The Significance of Songs in August Wilson's Fences
"Some people build fences to keep people out, and other people build fences to keep people in," offers the sage Bono one afternoon during his usual bonhomie with fellow refuse collector Troy Maxson. The seemingly minor line encompasses the entire leitmotif of August Wilson's play, Fences. It is a play that takes place in a time, as the author says, that is "turbulent, racing, dangerous, and provocative" and during which the collective fences of society begin to dissolve. It is a time that will leave many, like Troy, confused about the changing nature of family and country. Wilson utilizes song to reveal the nature of the emotional and physical fences, which serve to plague or protect the characters in Fences. The songs, which permeate the lives of the Maxsons, reveal how Troy imposes his fences on his wife and children, and how these characters react to such fences.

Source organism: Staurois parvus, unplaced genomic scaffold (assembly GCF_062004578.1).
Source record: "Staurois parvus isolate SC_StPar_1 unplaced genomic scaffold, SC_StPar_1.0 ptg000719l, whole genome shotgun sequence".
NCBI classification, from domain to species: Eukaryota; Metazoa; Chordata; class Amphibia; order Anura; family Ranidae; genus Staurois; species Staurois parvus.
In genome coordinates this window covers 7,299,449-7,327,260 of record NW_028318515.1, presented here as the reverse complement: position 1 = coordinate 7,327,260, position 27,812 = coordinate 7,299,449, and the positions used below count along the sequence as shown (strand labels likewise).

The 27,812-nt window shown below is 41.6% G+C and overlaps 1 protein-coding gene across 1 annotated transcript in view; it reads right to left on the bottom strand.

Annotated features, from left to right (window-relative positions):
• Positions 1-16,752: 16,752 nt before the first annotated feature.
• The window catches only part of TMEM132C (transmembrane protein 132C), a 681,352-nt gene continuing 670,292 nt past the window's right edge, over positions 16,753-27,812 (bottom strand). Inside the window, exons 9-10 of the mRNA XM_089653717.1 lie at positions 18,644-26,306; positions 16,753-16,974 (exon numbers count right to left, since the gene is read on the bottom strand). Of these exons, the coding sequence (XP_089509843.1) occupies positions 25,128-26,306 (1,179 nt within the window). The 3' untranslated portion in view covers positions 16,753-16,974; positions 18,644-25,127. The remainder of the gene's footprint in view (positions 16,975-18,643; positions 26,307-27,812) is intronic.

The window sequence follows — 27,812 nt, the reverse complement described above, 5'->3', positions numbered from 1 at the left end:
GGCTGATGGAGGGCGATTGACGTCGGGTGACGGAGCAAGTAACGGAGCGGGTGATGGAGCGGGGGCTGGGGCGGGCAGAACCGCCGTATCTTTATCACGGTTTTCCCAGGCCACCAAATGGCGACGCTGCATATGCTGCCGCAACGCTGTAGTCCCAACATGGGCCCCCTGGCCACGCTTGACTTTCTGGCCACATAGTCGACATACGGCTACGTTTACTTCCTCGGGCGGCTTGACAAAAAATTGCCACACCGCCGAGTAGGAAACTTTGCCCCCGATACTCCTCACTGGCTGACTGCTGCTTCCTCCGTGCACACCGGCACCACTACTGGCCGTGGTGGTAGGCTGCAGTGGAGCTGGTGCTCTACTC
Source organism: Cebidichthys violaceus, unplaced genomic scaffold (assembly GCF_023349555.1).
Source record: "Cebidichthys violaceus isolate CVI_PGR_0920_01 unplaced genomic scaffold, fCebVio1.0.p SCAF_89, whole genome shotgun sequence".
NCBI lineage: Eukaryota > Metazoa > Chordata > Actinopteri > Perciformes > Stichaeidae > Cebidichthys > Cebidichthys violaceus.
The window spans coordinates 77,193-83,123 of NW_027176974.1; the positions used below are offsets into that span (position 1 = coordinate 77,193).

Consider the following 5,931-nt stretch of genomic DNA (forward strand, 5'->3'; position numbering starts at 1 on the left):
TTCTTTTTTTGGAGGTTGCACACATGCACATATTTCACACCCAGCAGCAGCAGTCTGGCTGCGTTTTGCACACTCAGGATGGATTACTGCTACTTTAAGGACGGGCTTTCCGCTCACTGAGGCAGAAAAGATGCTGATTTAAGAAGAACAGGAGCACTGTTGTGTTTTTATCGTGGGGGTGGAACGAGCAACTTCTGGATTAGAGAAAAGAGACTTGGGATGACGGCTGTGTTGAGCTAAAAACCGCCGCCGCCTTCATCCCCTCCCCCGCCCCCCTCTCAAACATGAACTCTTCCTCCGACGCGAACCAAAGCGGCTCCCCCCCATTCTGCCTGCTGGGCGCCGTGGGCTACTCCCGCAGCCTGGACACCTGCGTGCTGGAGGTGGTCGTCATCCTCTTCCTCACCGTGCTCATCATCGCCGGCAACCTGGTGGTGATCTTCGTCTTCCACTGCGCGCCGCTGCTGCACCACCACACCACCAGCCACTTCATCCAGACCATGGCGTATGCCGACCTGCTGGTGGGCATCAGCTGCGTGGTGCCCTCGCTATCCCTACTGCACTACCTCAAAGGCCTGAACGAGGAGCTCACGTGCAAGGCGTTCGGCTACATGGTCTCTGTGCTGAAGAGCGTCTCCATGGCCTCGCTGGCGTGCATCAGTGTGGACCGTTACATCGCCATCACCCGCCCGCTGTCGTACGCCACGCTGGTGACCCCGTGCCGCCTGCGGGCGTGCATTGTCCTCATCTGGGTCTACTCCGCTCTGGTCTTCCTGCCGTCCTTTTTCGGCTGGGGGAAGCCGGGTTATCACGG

Wilson's use of song reveals much about the characters and their relationships with one another. "Jesus be a fence all around me everyday," sings Rose one morning while hanging up the laundry. She sings to be "protected as [she] travels on [her] way." As the first instance of song in the play, this song helps to reveal...
Join Now to View Premium Content
GradeSaver provides access to 756 study guide PDFs and quizzes, 4891 literature essays, 1505 sample college application essays, 189 lesson plans, and ad-free surfing in this premium content, “Members Only” section of the site! Membership includes a 10% discount on all editing orders.
Already a member? Log in